(Praveen Seshadri (AppSheet)) #6

@Buglouse, I understand. My background is actually as a database systems professor and then worked for almost a decade at Microsoft in the SQLServer team. So I do understand why one would choose a SQL database and sympathize with those reasons.

A few comments though:

*) if you have your data in a database, then all updates are always going to go thru some app. So if you’re going to build apps for all users anyway, then you might achieve the same outcomes building those apps on AppSheet and the backend doesn’t matter as much. Another way of saying this is — if your followed the same patter but left your data in Excel, all updates would be executed by AppSheet and things would not get overwritten.

*) Google Sheets is really an excellent product and very successful. I doubt it is getting discontinued. You could always export and move at that time if so.

*) Yes, we decided to move database integration to the business subscription. Why? Because the primary use cases for a database involve developers (business users are unlikely to every figure out SQL queries) and usually it is because of scale or transaction requirements or integration with some other database-centric system or … these are typically business scenarios of higher value. The case of a simple low-value low-scale app that must put its data in a SQL database is not very common.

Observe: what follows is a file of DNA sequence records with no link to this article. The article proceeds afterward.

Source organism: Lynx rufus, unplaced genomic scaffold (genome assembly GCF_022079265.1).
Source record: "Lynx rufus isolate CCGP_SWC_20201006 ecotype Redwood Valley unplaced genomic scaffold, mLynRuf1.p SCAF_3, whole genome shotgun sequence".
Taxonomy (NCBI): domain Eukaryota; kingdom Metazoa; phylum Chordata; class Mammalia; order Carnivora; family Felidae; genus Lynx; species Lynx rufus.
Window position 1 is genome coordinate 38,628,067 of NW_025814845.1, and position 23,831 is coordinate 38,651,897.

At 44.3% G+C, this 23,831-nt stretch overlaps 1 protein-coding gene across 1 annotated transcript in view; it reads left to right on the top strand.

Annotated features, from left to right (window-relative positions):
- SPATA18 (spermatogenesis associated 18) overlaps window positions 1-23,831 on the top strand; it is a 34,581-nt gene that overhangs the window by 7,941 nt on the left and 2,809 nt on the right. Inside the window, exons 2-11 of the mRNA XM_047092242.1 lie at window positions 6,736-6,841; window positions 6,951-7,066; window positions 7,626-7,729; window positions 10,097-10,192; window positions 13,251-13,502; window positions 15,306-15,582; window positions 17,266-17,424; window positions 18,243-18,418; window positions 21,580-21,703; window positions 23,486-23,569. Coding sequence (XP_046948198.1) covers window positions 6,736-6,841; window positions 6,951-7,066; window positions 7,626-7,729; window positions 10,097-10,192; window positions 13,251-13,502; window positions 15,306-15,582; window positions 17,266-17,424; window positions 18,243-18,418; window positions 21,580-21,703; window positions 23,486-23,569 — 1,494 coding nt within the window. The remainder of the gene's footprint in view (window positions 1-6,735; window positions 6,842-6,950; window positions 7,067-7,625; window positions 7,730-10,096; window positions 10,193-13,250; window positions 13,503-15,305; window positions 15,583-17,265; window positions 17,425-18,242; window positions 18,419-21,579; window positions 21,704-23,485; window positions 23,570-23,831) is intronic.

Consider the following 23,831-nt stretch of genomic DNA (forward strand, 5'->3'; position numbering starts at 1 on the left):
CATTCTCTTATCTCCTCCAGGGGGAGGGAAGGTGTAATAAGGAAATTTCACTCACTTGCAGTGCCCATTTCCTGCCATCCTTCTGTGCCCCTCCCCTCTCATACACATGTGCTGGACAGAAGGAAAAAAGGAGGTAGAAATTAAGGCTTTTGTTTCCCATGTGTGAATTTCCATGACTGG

*) In the prior pricing model, with 150 users and the PRO plan (that used to have SQL integration), you’d have been paying $1,500 * 12 = $18,000. You’re in identical territory with a business subscription today. So I don’t quite get why the pricing is driving your decision.

I don’t want to do a hard sell, but I hate it when a customer is happy with the platform but leaves perhaps without fully exploring the options. If you like, you could send some details of what you’re planning to (please do cc me at

(Kyle Grieb) #7

I want the option to use SQL; I’m moving away from Excel (I’m native to GNU/Linux and SQL before this adventure and thought I would give Excel/MS as shot, found AppSheet which factored in the convincing.) AppSheet is/was designed to be my User Interface and VBA in Excel (now SQL with some CRM platform) to

handle Office tasks that require complex scripting for CRM/Inventory/Management. Using App and Excel doesn’t model as updates are always conflicting. I would like an incremental pricing plan so that I may continue to use AppSheet through this business management development process. If I had the sales, I may be looking at the pricing through a different perspective, but now all I see is a barrier to entry. Trying to start-up my rocket-ship.

(Praveen Seshadri (AppSheet)) #8

Best to send details to like I suggested. Thanks